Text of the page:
The document uses the tactic of tarring everyone with whom the authors disagree with the same clumsy brush, of ";guilt by association"; in the notorious way that the old apartheid prosecutors would sentence dozens of people who happened to be in a march or protest action for ";murder"; on the basis of ";common purpose";. Thus, in the ";Two Strategies"; document, because some irresponsible striking municipal workers (who were censured by their own union) happened stupidly to trash city streets, this becomes evidence that the entire ";left"; is ";not averse ...to trashing public places"; (p.12)

The SACP and COSATU occasionally get positive appraisals in the commercial media for our stand on HIV/AIDS, or our critique of the outrageous ";conspiracy"; allegations levelled against cdes Ramaphosa, Sexwale and Phosa in 2001. These occasional positive appraisals are held up, by Moleketi and Jele, as ";evidence"; that we are working hand-in-glove with the ";class enemy";. But for every positive appraisal of the SACP or COSATU in the commercial media, you will find fifty more praising government for its ";tough stand against the left and the unions";, for its ";sound macro-economic policies";, and for its ";commitment to privatisation";. Indeed, MEC Moleketi often receives very favourable coverage in the financial media - but we, for our part, are not going to simply counter-punch. We will treat the arguments, perspectives and programmes of comrades and allied structures on their own merits, and we will not seek to demonise them on the basis of ";association"; or ";favourable bourgeois media coverage";.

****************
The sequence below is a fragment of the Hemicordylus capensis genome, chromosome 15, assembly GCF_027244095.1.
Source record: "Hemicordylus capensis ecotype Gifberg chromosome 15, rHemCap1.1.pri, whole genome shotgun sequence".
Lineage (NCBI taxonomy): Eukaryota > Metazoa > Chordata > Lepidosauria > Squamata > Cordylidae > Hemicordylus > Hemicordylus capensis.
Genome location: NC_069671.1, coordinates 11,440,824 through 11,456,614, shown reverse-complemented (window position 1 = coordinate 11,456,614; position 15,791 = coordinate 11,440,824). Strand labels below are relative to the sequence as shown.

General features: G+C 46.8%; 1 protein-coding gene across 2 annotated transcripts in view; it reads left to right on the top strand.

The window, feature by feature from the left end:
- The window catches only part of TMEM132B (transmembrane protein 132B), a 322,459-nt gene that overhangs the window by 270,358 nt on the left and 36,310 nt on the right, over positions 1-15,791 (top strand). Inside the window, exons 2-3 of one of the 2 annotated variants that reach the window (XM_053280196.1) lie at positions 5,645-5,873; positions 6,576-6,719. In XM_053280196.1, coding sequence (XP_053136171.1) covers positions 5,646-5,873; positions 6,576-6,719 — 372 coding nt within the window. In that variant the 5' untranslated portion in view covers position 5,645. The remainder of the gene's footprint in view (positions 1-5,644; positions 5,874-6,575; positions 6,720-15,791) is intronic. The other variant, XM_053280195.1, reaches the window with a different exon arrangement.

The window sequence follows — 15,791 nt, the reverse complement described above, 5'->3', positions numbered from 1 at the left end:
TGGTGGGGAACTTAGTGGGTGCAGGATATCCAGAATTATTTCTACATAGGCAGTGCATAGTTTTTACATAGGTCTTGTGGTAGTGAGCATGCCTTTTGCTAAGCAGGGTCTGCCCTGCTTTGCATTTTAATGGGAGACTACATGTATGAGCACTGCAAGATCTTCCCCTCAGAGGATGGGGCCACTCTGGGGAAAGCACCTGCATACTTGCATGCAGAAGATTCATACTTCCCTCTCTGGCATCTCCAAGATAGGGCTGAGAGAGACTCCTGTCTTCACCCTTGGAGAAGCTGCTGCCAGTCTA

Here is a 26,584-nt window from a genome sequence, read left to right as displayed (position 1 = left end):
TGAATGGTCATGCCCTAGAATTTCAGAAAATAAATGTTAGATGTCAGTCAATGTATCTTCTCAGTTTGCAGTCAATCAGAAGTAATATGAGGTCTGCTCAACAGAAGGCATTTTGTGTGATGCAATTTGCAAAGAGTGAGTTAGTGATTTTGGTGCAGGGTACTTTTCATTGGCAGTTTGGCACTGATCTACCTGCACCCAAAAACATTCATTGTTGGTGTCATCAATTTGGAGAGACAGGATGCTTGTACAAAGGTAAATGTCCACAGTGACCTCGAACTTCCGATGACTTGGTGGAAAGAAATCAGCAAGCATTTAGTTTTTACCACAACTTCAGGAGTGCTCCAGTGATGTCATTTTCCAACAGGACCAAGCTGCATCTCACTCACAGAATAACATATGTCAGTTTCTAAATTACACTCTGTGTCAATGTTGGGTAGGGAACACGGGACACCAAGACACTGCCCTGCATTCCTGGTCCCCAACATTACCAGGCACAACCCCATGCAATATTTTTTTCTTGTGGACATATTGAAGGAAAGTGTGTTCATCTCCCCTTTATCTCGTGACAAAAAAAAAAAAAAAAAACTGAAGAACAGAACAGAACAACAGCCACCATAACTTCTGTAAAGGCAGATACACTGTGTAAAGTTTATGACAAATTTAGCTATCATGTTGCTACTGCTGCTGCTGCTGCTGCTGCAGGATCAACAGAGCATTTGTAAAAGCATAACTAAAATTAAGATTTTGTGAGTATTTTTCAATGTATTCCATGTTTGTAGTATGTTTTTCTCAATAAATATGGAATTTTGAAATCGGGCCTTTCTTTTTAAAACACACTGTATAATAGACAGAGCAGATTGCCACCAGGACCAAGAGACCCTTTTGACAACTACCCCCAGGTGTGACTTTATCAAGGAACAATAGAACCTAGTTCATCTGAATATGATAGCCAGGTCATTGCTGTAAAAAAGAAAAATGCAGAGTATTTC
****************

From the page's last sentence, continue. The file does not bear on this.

Everyone knows that there are various socialist lefts in South Africa. By far the best organised, the largest and most rooted socialist party in our country is the SACP.